This is a short guide based on my travel to the UAE and also some tips from friends who have lived there. Back in 2017, I spent a few days in Dubai and enjoyed the sun, architecture and food. The old markets are bustling and colourful, and have a mix of foods, crafts and jewellery.
From the Burj Khalifa viewpoint, it was surprising to see that beyond the city, there is just desert sand! The shopping malls were out of this world with aquariums, waterfalls and even a ski slope. And for food, I found great Indian food and also some favourite treats from different parts of the world. It felt like a mix of many cultures. I’ll write a separate post with more details about Dubai.
- Dubai, a big city with interesting architecture and impressive malls
- Burj Khalifa, tallest building in the world from 2010 until at least January 2023
- Visit the old Souks, markets
- Burj al Arab, a 7 star hotel, the outside is impressive but you can’t enter unless you have a hotel or restaurant booking
- Try camel milk gelato- very creamy!
- Abu Dhabi, the capital of the UAE
- Desert Safari including sandboarding
- Watching a belly dancing show
- Riding a camel, if you want to
- Enjoy the wide variety of local and international foods
Before you go
- There are seven emirates that make up the United Arab Emirates (UAE)
- The capital of UAE is Abu Dhabi
- Visa available on arrival for many countries including USA (30 days) and UK (40 days)
- There are strict laws about consuming alcohol; drinking age is usually 21 years. Alcohol can be consumed at home and in licensed venues. A permit may be needed
- Zero tolerance laws against drugs
- Dress conservatively and bring a head covering for mosques
- The weather is warm for most of the year, and extremely hot the summer months. It can rain between November and March
- Dubai International Airport is an international hub. I have passed through on the way to other countries, and I stopped for a visit for a few days. Lots of shopping!
- Abu Dhabi international airport. It is smaller than Dubai but still well-connected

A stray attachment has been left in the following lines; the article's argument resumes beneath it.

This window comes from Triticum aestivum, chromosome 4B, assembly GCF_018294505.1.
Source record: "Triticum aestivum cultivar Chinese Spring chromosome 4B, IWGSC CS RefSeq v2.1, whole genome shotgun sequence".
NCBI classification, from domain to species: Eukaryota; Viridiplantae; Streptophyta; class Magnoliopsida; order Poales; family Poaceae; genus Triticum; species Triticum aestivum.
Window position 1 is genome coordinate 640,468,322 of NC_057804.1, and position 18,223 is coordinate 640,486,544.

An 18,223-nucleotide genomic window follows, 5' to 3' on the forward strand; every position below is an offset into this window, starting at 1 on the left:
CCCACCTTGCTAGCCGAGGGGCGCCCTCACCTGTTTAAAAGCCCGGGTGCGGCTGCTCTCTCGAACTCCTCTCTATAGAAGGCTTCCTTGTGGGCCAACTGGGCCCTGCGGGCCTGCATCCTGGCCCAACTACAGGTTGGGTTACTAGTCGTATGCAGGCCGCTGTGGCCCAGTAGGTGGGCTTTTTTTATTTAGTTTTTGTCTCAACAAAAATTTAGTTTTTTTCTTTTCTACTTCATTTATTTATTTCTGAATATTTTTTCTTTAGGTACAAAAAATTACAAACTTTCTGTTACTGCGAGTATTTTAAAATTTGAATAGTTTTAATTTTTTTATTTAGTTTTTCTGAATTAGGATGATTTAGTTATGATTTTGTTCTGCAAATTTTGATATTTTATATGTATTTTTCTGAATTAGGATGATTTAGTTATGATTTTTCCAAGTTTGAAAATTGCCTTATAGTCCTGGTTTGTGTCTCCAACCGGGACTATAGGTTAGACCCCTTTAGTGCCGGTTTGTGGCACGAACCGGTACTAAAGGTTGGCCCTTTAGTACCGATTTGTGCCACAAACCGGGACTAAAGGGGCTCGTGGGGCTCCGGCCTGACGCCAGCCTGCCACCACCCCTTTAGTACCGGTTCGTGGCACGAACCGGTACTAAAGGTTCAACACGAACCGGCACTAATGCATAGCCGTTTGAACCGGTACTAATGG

- The Dubai Metro system is clean and safe, and there are women-only carriages
- In Abu Dhabi, there is a bus system and there are plans for a metro
The official currency is the Dirham. As of January 2023, one British pound is equal to 4.45 Dirham.
I recommend to check the currency conversion just before you leave as this fluctuates
When I asked some friends about local foods from UAE, no one could think of anything specific. They said Middle Eastern food. I found a recipe for chicken freekeh, and made that at home. It has Lebanese herbs and a dried grain called freekeh, which is made from green durum wheat. During my visit, I didn’t have anything like this though.
In the desert outside of Dubai, the traditional meal served to our tourist group was barbecued meats.
There were lots of Indian restaurants including traditional street foods, which I remember having in India. Someone explained that a lot of Indians work in Dubai, and so the food caters to that population. Lucky for me as it was delicious!
In addition to the interesting foods from different countries, I noticed a lot of foreign chains. These included Dunkin Donuts, Baja Fresh, ShakeShack, Ben’s Cookies, Laduree, and more.
Traditional sweets are delicious and often made with dates and nuts. One unusual dessert I tried was the camel milk ice cream. It was surprisingly tasty and creamy.
Q: Do I need a tour guide?
A: No, it is easy to find your way around
Q: Do people speak English?
A: Yes almost everyone speaks English
Q: Can I travel solo?
A: Yes it is safe to travel solo. However, if you are a single woman then you should be more cautious. I was followed and harassed sometimes while walking around Dubai.
Q: How easy is it to send postcards?
A: It is easy to find postcards at tourist shops. There are plenty of post offices in the bigger cities. See Sending Postcards from Abroad for details on cost and the time it took to reach the USA.
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